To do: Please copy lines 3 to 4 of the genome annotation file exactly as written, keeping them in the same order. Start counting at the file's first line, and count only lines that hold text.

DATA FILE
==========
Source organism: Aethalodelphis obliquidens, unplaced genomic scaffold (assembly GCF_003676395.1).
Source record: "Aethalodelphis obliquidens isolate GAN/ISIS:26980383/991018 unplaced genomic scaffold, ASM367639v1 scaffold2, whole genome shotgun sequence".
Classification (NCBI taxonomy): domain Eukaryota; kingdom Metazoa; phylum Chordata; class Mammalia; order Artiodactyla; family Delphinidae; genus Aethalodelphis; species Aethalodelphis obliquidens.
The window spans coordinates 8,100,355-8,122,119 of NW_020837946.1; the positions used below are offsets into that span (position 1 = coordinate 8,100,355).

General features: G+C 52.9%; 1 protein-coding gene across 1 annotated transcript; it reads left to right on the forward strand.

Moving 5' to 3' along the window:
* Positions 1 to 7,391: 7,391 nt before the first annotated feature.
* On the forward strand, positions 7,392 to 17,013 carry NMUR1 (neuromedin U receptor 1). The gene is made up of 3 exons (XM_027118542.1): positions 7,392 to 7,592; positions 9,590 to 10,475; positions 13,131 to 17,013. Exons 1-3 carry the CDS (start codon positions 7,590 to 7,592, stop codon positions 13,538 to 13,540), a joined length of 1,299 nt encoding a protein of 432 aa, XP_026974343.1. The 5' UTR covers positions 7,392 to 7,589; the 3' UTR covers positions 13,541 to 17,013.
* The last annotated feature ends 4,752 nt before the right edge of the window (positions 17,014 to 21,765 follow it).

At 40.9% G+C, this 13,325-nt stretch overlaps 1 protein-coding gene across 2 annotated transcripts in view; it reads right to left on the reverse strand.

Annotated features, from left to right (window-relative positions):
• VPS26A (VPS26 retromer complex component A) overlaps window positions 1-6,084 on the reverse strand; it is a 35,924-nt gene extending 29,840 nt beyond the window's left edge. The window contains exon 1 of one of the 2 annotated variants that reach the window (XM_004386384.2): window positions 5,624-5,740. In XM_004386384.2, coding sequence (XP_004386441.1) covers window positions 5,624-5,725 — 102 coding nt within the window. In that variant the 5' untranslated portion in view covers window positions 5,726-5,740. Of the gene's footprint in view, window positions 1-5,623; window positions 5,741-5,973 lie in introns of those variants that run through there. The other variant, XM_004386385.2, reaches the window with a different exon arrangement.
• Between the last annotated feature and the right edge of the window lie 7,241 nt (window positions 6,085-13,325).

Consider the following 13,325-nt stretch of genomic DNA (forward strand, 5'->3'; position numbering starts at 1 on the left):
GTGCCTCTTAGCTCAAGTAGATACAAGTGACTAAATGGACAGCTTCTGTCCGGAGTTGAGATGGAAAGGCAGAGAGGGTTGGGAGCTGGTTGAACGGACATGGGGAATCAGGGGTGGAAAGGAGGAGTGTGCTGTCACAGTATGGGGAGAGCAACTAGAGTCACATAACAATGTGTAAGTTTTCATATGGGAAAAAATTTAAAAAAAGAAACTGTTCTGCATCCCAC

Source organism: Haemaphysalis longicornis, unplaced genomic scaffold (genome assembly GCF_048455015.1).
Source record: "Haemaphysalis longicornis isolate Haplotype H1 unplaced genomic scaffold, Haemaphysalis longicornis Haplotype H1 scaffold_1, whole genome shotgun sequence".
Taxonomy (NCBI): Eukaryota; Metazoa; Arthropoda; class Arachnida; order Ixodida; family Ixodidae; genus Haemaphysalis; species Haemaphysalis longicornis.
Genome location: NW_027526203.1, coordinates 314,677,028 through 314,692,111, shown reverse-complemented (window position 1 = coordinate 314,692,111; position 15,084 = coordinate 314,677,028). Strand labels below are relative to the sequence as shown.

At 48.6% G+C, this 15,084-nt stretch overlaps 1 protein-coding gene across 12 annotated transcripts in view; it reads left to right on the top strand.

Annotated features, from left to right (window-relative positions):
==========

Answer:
Classification (NCBI taxonomy): domain Eukaryota; kingdom Metazoa; phylum Chordata; class Mammalia; order Artiodactyla; family Delphinidae; genus Aethalodelphis; species Aethalodelphis obliquidens.
The window spans coordinates 8,100,355-8,122,119 of NW_020837946.1; the positions used below are offsets into that span (position 1 = coordinate 8,100,355).